Understanding comes from seeing, and it shouldn’t be a specialized skill. George Nelson says, as part of a discussion on education’s focus on other kinds of literacy, “Technology needs people who can read and write, add and subtract.” This brings us back to the urgent importance of visual literacy. Today, when so much of our technology is both visual and largely intangible, knowing how to “read” the manmade, visual environment of our devices and technology should be a universal skill. Just like the democratization of reading and writing that followed the advent of the printing press, the ability to see needs a galvanizing force.
This is a zoomed-in still from the concept video for Art Tap, a project I worked on in Spring 2013. Art Tap allowed people to engage with art museums… through their mobile phones. By engaging with a familiar visual, they could learn more about new visual languages.
I wonder sometimes if the Internet has been that force, and we just haven’t noticed yet. The Internet hasn’t made us more aware of the experience and meaning of a piece of art, but it has given us a new language of visual communication. The visual language of the internet is fast, fleeting, and constantly changing. There are a lot of cats. The grammar is sloppy and egalitarian. Sexism, racism, homophobia, and casual hate speech runs rampant. Yet the frequency with which we are able to share images, and the reach we are able to have with every instance of sharing, is unparalleled in our history. Perhaps we have developed visual literacy, but it’s a literacy that rests on a foundation of social norms, interactions, and experiences that have yet to fully develop into a language.
In the meantime, I will continue to cherish the visual literacy I have developed in art and fashion. Like George Nelson, I will hold out hope that the rich, slow, and consistent languages I speak will continue to remain relevant in an age that may primarily value the opposite.
Second semester is just around the corner, so a quick update on what I’ve been up to. Given that I’m incapable of being happy unless I’m busy, I decided to use my month-long break between semesters to better myself, or whatever. Goals: get better at drawing, read some design classics, and make my portfolio.
I knocked out my portfolio first, it’s at shrzd.com if you’re curious about my work. Then I went to the library. Guys, I love the library. I spent an hour caressing various books, deciding what I was going to devote my limited time to. Below is a list of what I read, along with my brief thoughts on each book.
Drawing for Graphic Design, by Timothy Samara. As an actual drawing course, this book is way too involved. Even I balked at the amount of drive it would take to complete the recommended exercises. As a book on drawing, I vastly preferred the simple and to-the-point book You Can Draw (below). However, Samara is an excellent teacher and the entire first half of the book was foundational and theoretical teaching. His approach to basic design principles was lucid, articulate, and really pleasurable to read. I’m going to be reading two more of his books.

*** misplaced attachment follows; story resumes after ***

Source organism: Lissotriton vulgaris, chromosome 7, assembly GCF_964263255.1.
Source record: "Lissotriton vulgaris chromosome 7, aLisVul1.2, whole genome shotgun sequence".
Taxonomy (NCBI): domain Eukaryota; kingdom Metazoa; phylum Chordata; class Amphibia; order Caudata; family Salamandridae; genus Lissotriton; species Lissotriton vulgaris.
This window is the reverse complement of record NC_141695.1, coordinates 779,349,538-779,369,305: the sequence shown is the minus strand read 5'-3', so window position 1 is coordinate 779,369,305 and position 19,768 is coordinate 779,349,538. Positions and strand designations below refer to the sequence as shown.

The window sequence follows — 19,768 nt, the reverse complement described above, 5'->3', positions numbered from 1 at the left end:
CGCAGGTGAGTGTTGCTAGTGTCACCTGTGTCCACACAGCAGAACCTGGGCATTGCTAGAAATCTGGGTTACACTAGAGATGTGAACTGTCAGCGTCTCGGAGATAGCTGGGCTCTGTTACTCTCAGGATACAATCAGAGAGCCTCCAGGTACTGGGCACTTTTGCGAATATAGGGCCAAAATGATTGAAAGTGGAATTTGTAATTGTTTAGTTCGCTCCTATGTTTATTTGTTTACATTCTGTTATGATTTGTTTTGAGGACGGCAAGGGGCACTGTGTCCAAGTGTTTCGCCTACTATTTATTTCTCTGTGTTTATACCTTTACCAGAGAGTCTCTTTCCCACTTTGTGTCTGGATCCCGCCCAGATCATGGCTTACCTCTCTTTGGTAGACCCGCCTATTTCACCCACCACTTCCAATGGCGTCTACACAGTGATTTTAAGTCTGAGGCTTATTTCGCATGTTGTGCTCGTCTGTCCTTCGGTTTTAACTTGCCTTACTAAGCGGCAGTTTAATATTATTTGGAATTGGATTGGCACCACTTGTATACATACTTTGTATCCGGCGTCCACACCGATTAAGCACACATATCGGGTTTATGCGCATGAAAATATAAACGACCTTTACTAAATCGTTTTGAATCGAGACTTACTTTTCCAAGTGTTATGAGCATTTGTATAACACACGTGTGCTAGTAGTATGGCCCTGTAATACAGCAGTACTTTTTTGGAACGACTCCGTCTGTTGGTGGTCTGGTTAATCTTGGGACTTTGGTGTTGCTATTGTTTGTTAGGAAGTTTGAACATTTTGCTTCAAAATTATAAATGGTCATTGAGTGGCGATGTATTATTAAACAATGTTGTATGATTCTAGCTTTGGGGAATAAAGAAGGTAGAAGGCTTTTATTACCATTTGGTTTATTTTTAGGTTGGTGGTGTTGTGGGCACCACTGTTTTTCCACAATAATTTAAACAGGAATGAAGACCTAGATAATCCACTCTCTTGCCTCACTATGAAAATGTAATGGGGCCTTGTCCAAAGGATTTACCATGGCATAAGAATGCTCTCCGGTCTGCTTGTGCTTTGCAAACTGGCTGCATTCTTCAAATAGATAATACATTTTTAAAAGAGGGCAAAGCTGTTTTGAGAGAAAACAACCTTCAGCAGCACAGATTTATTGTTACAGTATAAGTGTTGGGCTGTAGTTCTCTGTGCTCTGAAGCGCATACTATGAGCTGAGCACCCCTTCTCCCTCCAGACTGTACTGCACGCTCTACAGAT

You Can Draw by Bruce Robertson. A really short, really old book that does everything I needed it to do. Robertson takes you through a primer/refresher course on proper tools and technique, then provides a series of exercises and frameworks that can be tailored to your specific skill level. This book could not have been better. When I was in high school I used to be able to say, with some level of awkward adolescent confidence, “yeah, I can draw.” I feel like I can say that again today.
A Designer’s Art, by Paul Rand. This was a fast read. I was already familiar with much of Mr. Rand’s work, but the clarity with which he laid out design process and design thinking was lovely. What he said here, so long ago, is what the rest of the world is finally starting to see value in. My favorite part was a quote from Frank Lloyd Wright’s Work Song, a sentiment that no one could possibly express better: “I’ll work as I’ll think as I am.”
The New Typography, by Jan Tschichold. I got this just a few days ago, so I’ve only started it. It is… interesting. Tschichold’s passionate belief in the collective and his dogmatic and aggressive stance on their beliefs really highlights how young he was when he wrote it. My copy of the book has a thoughtful introduction which outlines how his beliefs changed as he aged, and also shows the revisions he would have liked to make to later editions. Overall, I’m finding this worthwhile mainly in my exploration of subcultures, collectives, and shared experiences (the topic of my eventual thesis).
The Visual Display of Quantitative Information, by Edward Tufte. I didn’t think I was going to like this book, and I was extremely wrong. Tufte has a no-nonsense approach to visual communication that really resonates with me. Also, he reduces complex principles (e.g. truthfulness, efficiency of data-ink) to ratios, which is supposed to be serious, but which I find mostly entertaining. I used to think I was a bad designer because my graphics never looked flashy and complicated, but now I realize that I think like Tufte: a graphic should communicate without obfuscating.